Careful there, not sure a computer mouse was used in either of those examples and I am rather found of pointing and clicking :-)  GUI's seem to be more than a fad.  Not to say I need a 500$ mouse...

Making Cookies

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Re: MoneySense Profiles $240 Keyboard
« Reply #25 on: September 28, 2015, 09:28:43 PM »
For wrist pain, this is hands down the best keyboard:

http://matias.ca/dvorak/

(I know, I know).

Hands down? Good one!

RWD

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Re: MoneySense Profiles $240 Keyboard
« Reply #26 on: September 29, 2015, 07:33:03 AM »
I have a rosewill (knock-off of a Filco) with Cherry-brown switches. Cost me like $100 about 5 years back. I'll never go back to a membrane keyboard at home.

My wife has one of these at work and a Das Keyboard (also with Cherry MX Brown switches) at home. Mechanical keyboards are a huge step up in feel. She does a ton of typing so they are well worth the investment. But there's no reason to spend twice as much. The most I think I could consider would be around $150 for a WASD Keyboard.

Kaspian

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Re: MoneySense Profiles $240 Keyboard
« Reply #27 on: September 29, 2015, 12:49:43 PM »
You can get a keyboard at the Dollar Store? Which ones out of curiosity? I have seen them in OfficeMax and their cousins, Best Buy and I am sure Walmart and Target carry them.

Do you have Dollarama where you are?  Sometimes they show up there.  'Course, Dollarama is weird, stock and items come and go all the time.  My dad bought his keyboard there.  He also got a specialty keyboard there for people with vision problems--it has slightly larger bright-yellow keys, with the letter in bold on it.  That one's ugly as hell, but I've had to order them for people at work with vision issues and regular vendors want $30-70 for the same damn one!

gimp

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Re: MoneySense Profiles $240 Keyboard
« Reply #28 on: September 29, 2015, 01:24:45 PM »
A keyboard is a tool. Would you spend extra money on quality tools? I would and I do. Get a nice jack, a nice wrench set, a nice keyboard, a nice chair, a nice monitor.

The keyboard shown in this video is not something that I think is worth $240. It is a gimmick.

With that said, I have spent about $50 and $60 for my two keyboards, respectively. A rubber dome one for work, and a mechanical for home. I type faster and more precisely on it. My hands feel better on it. I use the two all day, almost every day, pretty much from the time I wake to the time I go to sleep. Of fucking course I will spend a few bucks to get the right tool for the job.

Oh, and from an ROI standpoint? If a good monitor and a good keyboard let a programmer or an engineer be only 1% more efficient, considering their total cost during their time at a company and the revenue their work generates, the purchase will pay for itself in a very short time. Practically speaking, a good monitor setup (usually something like 2x 24" professional monitors), good keyboard and mouse, and good chair, will increase productivity so much that they will pay for themselves inside of a single pay period.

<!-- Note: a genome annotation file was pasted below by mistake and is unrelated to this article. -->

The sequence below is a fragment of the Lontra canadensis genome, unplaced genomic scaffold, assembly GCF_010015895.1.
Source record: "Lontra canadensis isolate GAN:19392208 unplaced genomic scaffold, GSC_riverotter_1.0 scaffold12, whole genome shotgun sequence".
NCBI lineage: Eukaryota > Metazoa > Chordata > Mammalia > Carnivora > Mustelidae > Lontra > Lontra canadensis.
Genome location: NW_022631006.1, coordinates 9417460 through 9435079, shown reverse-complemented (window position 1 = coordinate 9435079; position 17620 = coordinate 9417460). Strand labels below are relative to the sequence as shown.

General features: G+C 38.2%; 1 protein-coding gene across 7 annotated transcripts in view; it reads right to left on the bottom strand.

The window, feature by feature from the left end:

JLee

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Re: MoneySense Profiles $240 Keyboard
« Reply #29 on: September 29, 2015, 06:33:05 PM »
A keyboard is a tool. Would you spend extra money on quality tools? I would and I do. Get a nice jack, a nice wrench set, a nice keyboard, a nice chair, a nice monitor.

The keyboard shown in this video is not something that I think is worth $240. It is a gimmick.

With that said, I have spent about $50 and $60 for my two keyboards, respectively. A rubber dome one for work, and a mechanical for home. I type faster and more precisely on it. My hands feel better on it. I use the two all day, almost every day, pretty much from the time I wake to the time I go to sleep. Of fucking course I will spend a few bucks to get the right tool for the job.

Oh, and from an ROI standpoint? If a good monitor and a good keyboard let a programmer or an engineer be only 1% more efficient, considering their total cost during their time at a company and the revenue their work generates, the purchase will pay for itself in a very short time. Practically speaking, a good monitor setup (usually something like 2x 24" professional monitors), good keyboard and mouse, and good chair, will increase productivity so much that they will pay for themselves inside of a single pay period.

Yep. Mechanical keyboards are amazing (at least if you're a competent typist - if you rarely use a computer and hunt & peck, then you likely won't care or notice).

"The last keyboard you'll ever need"!  Only $240!  And this is an online money magazine advising people on how to wisely spend/save their cash.  Know what?  I can buy a new keyboard at the Dollar Store for $1.  A good one there costs about $2.  I can get a free one at the local recycling centre if I ask nicely.  Let's just say I go super-fancy and spend $10 on a combo.  That's probably 30 keyboards I can buy in this lifetime (once lost opportunity cost is factored in) versus the $240 Really Cool Keyboard brand.  Bah!!